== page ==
Opinion 2.2.3

Mandatory Parental Consent to Abortion

In many jurisdictions, unemancipated minors are not permitted to request or receive abortion services without their parents’ (or guardian’s) knowledge and consent. As such, when minors seek abortion care, this may create a conflict between the value of confidentiality and the legal obligation to obtain parental consent.
Opinion 2.2.4

Treatment Decisions for Seriously Ill Newborns

Decisions not to initiate care or to discontinue an intervention can be emotionally wrenching for the parents of a seriously ill newborn. Physicians should help parents, families, and fellow professionals understand that there is no ethical difference between withholding and withdrawing treatment, when an intervention no longer helps to achieve the goals of care or promote the quality of life.
Opinion 2.2.5

Genetic Testing of Children

Genetic testing of children implicates important concerns about the minor patient’s present and future autonomy and best interests. Decisions to test must balance multiple considerations, including: likely benefits, the risks of knowing genetic status, features unique to the condition(s) being tested for (such as age of onset), and the availability of effective preventive, therapeutic, or palliative interventions.

Communication with patients

Whether they are using electronic communication or social media, expressing political views or engaging in charitable endeavors, physicians must uphold professional standards of behavior to sustain the trust that is the foundation of the patient-physician relationship.
Opinion 2.3.1

Electronic Communication with Patients

Electronic communication can raise special concerns about privacy and confidentiality, particularly when sensitive information is being conveyed. Physicians using electronic communication hold the same ethical responsibilities to patients as they do during other clinical encounters.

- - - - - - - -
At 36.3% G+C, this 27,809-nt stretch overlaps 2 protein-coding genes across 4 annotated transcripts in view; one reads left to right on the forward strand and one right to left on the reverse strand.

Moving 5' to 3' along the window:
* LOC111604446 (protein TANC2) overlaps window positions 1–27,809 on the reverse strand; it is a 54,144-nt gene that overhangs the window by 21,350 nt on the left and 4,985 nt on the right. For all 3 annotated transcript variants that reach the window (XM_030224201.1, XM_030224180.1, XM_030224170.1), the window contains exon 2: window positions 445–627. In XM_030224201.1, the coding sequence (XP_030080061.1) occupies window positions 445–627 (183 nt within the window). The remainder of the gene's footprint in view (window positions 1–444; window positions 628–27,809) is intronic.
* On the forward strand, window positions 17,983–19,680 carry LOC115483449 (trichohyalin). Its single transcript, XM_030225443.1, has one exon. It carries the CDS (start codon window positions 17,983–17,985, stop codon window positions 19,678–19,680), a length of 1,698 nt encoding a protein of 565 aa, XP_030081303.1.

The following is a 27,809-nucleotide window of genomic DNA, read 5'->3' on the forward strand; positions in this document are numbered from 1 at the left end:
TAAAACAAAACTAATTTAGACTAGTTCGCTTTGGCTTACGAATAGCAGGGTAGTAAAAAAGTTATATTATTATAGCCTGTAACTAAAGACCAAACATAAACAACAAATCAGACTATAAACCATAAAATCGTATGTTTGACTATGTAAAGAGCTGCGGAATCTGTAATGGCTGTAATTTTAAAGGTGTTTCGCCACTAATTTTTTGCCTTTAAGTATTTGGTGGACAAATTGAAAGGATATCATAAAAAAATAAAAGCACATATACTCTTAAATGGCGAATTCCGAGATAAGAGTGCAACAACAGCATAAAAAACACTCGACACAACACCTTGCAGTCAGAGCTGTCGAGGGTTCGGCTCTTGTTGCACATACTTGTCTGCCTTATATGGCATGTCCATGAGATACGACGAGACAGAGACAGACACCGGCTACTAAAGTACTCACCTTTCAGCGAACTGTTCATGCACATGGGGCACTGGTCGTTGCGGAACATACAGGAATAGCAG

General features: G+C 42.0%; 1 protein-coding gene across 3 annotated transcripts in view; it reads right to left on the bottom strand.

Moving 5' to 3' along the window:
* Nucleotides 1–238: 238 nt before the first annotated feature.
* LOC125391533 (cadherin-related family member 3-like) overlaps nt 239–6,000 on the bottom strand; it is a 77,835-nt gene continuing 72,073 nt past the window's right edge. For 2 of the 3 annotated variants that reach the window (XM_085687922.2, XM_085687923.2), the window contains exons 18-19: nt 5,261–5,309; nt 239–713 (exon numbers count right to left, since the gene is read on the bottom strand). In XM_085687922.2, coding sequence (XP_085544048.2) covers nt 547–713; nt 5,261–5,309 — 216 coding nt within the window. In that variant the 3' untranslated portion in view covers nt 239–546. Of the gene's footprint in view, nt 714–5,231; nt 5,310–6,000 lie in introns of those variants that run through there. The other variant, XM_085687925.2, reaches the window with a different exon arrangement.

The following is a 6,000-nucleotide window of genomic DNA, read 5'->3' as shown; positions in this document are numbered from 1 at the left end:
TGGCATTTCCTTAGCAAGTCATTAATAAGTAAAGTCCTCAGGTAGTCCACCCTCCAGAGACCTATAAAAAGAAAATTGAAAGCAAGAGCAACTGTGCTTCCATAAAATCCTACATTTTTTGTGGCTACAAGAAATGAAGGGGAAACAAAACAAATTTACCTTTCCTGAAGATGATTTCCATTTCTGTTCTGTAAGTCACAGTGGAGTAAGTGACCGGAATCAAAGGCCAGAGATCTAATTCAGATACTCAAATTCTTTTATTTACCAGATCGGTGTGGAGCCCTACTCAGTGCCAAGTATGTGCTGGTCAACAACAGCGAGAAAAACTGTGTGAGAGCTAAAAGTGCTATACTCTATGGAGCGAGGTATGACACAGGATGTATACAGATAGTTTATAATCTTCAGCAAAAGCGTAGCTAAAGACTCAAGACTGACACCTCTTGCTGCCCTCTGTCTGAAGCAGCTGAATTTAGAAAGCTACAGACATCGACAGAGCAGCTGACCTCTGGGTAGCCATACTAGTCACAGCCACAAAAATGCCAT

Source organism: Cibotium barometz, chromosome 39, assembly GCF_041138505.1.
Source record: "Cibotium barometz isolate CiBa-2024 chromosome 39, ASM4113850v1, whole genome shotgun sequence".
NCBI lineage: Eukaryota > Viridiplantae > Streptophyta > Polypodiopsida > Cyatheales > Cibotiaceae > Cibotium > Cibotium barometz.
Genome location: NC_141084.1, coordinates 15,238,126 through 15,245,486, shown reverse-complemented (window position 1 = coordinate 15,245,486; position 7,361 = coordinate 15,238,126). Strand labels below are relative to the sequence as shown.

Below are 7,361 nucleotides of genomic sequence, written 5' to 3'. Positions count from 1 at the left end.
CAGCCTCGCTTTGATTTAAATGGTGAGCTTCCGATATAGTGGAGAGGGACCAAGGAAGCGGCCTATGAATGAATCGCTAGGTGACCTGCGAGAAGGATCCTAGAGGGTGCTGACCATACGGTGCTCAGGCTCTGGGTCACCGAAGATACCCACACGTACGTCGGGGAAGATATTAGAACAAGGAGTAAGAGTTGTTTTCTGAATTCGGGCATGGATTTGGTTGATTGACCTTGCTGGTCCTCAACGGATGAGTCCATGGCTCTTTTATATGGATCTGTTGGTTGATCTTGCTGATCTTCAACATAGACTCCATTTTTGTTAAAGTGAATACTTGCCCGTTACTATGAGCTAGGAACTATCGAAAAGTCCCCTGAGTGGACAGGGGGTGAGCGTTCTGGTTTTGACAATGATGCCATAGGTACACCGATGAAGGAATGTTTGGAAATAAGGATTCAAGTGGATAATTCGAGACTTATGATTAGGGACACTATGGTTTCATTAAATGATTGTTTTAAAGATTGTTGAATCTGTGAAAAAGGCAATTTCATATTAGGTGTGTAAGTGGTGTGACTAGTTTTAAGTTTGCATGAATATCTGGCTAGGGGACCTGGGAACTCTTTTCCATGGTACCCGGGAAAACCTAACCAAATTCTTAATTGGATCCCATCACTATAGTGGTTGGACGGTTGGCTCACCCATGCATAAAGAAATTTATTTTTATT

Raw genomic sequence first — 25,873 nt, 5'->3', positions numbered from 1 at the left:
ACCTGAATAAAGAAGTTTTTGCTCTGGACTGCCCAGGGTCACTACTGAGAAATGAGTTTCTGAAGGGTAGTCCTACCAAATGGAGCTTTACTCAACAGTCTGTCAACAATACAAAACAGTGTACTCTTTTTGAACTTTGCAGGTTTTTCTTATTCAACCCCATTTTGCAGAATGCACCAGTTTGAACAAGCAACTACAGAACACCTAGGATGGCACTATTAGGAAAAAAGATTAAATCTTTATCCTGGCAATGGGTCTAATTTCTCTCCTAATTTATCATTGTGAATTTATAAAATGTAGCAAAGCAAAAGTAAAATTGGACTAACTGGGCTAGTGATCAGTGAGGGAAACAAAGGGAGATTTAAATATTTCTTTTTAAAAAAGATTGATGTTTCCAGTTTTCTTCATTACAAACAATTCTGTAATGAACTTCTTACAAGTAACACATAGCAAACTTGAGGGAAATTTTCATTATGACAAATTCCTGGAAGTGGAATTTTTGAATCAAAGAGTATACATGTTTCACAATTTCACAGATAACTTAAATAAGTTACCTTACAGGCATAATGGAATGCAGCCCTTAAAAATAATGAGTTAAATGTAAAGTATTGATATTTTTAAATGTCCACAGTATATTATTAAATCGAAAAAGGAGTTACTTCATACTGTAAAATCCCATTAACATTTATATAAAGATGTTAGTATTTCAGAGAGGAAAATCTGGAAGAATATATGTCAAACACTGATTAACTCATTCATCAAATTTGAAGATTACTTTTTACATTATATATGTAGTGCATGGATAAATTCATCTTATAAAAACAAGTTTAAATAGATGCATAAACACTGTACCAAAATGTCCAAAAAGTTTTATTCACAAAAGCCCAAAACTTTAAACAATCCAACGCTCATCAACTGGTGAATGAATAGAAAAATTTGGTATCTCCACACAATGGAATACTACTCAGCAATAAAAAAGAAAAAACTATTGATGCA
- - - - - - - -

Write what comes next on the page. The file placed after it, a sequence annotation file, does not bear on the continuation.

Opinion 2.3.2

Professionalism in the Use of Social Media

Social networks, and other forms of communication online create new challenges to the patient-physician relationship. Physicians and trainees have an ethical responsibility to weigh a number of considerations when maintaining a presence online: abiding by standards of patient privacy and confidentiality, maintaining appropriate professional boundaries and recognizing that actions online and content posted may negatively affect their reputations.
Opinion 2.3.3

Informing Families of a Patient’s Death

Informing a patient’s family that the patient has died, is a duty that is fundamental to the patient-physician relationship; In this process, physicians should give foremost attention to the family’s emotional needs and the integrity of the patient-physician relationship.
Opinion 2.3.4

Political Communications

When physicians wish to express their personal political views to a patient or a patient’s family, the physician must be sensitive to the imbalance of power in the patient-physician relationship, as well as to the patient’s vulnerability and desire for privacy.
Opinion 2.3.5

Soliciting Charitable Contributions from Patients

To sustain the trust that is the foundation of the patient-physician relationship and to reassure patients that their welfare is the physician’s primary priority, physicians who participate in fundraising should: refrain from directly soliciting contributions from their own patients, Protect patient privacy and confidentiality and be sensitive to the likelihood that they may be perceived to be acting in their professional role when participating in fundraising activities.
Opinion 2.3.6

Surgical Co-Management

Surgical co-management refers to the practice of allotting specific responsibilities of patient care to designated clinicians. Such arrangements should be made only to ensure the highest quality of care.